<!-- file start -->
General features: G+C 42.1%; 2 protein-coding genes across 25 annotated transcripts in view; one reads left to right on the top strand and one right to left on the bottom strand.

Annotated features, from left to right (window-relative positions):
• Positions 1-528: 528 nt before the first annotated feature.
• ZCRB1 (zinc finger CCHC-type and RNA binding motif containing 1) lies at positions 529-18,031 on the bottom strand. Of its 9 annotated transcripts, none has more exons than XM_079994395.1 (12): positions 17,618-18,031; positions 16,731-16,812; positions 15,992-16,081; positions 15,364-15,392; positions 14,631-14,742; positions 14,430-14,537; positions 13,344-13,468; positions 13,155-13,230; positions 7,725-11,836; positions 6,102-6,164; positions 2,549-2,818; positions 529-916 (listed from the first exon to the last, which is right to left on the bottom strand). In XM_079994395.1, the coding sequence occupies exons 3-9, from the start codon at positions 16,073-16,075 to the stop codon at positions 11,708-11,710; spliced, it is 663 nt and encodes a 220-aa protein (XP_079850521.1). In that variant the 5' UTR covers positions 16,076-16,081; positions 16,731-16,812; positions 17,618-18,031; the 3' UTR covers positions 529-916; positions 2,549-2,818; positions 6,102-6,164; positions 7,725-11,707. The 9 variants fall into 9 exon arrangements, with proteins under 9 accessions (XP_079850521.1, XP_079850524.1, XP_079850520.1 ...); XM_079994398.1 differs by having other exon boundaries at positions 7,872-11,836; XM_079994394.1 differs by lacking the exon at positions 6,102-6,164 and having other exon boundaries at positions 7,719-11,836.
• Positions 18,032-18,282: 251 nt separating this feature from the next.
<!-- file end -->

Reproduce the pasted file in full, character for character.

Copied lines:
General features: G+C 42.1%; 2 protein-coding genes across 25 annotated transcripts in view; one reads left to right on the top strand and one right to left on the bottom strand.

Annotated features, from left to right (window-relative positions):
• Positions 1-528: 528 nt before the first annotated feature.
• ZCRB1 (zinc finger CCHC-type and RNA binding motif containing 1) lies at positions 529-18,031 on the bottom strand. Of its 9 annotated transcripts, none has more exons than XM_079994395.1 (12): positions 17,618-18,031; positions 16,731-16,812; positions 15,992-16,081; positions 15,364-15,392; positions 14,631-14,742; positions 14,430-14,537; positions 13,344-13,468; positions 13,155-13,230; positions 7,725-11,836; positions 6,102-6,164; positions 2,549-2,818; positions 529-916 (listed from the first exon to the last, which is right to left on the bottom strand). In XM_079994395.1, the coding sequence occupies exons 3-9, from the start codon at positions 16,073-16,075 to the stop codon at positions 11,708-11,710; spliced, it is 663 nt and encodes a 220-aa protein (XP_079850521.1). In that variant the 5' UTR covers positions 16,076-16,081; positions 16,731-16,812; positions 17,618-18,031; the 3' UTR covers positions 529-916; positions 2,549-2,818; positions 6,102-6,164; positions 7,725-11,707. The 9 variants fall into 9 exon arrangements, with proteins under 9 accessions (XP_079850521.1, XP_079850524.1, XP_079850520.1 ...); XM_079994398.1 differs by having other exon boundaries at positions 7,872-11,836; XM_079994394.1 differs by lacking the exon at positions 6,102-6,164 and having other exon boundaries at positions 7,719-11,836.
• Positions 18,032-18,282: 251 nt separating this feature from the next.